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Near and yet so far! Overseas France and the European Parliament Elections

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Near and yet so far! Overseas France and the European Parliament Elections - © Cedric Frixon on Unsplash

 

Part IV of the Treaty on the Functioning of the European Union (TFUE) sets up an association between the EU and those non-European countries and territories which have special relations with Denmark, France, the Netherlands and the United Kingdom. The aim is “to promote the economic and social development of the countries and territories and to establish close economic relations between them and the Union as a whole” (art. 198 TFUE). Although these territories are not sovereign countries, they enjoy a wide-ranging autonomy from their respective “mainland” to varying degrees.

France currently has 13 overseas territories with approximately 2.6 million inhabitants. Following the 2003 constitutional reform[1] the overseas departments and collectivities were granted jurisdiction and competence hitherto exercised by the State.

Each overseas entity enjoys different status within France and the European Union. The French Southern and Antarctic Lands in the Indian Ocean, and Clipperton Island, located off Mexico, do not have a permanent population. Guadeloupe, Martinique, French Guyana, Reunion and Mayotte are classified as overseas departments fully subject to French laws. They are represented in the French Parliament and they elect a member of the European Parliament. French Polynesia, Saint-Barthélemy, Saint-Martin, Saint-Pierre and Miquelon, Wallis and Futuna are collectivités d’outre-mer (overseas collectivities). They are represented within the National Assembly, the Senate and the Economic and Social Council. The collectivities enjoy considerable administrative autonomy and they can enact their own statutory laws. With the exception of Saint Martin, however, they are not part of the European Union. Under the 1998 Noumea Accord and the 1999 Loi organique that implements it, Nouvelle Calédonie became an overseas collectivity “a statut particulier[2], with mainland France only retaining the five compétence régalienne (currency, defence, foreign affairs, justice and public order).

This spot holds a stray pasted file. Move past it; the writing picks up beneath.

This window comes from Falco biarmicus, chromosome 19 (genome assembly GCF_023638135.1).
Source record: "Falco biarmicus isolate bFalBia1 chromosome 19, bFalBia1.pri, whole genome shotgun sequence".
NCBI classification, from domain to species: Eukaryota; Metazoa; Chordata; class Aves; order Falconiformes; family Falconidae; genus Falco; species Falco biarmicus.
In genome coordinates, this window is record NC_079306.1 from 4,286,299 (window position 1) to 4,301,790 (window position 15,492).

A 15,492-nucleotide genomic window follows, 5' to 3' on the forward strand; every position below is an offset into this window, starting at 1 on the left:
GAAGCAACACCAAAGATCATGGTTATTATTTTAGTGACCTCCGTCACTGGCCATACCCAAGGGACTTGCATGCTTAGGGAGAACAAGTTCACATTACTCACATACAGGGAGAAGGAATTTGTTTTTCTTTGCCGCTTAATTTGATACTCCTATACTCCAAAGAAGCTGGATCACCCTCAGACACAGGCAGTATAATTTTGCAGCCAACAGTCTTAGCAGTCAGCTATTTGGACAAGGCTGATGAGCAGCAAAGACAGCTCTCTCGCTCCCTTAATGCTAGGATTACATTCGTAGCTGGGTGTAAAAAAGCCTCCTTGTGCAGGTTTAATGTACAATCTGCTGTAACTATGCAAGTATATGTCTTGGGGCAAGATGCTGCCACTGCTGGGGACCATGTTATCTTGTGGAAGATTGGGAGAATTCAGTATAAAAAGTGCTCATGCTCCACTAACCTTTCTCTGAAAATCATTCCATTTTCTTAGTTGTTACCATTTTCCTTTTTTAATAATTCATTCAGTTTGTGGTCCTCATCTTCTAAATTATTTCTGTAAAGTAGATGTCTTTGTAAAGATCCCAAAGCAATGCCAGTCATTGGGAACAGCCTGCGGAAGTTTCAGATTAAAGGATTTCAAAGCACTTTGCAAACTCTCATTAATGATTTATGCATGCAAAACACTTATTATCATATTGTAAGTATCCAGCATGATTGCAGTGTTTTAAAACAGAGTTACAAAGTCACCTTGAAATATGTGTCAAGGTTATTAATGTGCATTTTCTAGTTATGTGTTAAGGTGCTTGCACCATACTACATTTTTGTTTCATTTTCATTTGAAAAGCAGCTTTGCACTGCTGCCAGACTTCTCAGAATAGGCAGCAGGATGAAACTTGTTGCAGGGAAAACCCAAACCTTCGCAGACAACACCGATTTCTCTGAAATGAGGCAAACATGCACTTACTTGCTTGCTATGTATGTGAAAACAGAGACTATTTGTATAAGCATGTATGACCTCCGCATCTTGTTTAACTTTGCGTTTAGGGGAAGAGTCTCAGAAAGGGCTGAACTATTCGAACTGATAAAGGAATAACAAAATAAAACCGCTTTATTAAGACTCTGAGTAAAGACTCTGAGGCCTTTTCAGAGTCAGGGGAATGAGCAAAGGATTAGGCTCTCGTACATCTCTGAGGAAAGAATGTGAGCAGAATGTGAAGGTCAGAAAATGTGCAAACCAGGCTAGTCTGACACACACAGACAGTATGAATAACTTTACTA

Even though they are located thousands of miles away from the EU, the inhabitants of the overseas departments and collectivities are French citizens, as well as European citizens; consequently, they are granted the right to participate in the EU elections. Pursuant to Law n° 509 of 25 June 2018 on the election of representatives to the European Parliament[3], France is now a single constituency; this means that there is also a single electoral list for the metropolis and the overseas territories. French citizens are thus able to choose candidates from the same list covering the whole national territory. The changes in the law aim to make the electoral process easier to understand, to promote a national debate and, ultimately, to strengthen citizens’ involvement in European issues. Yet, the solution has been harshly criticized.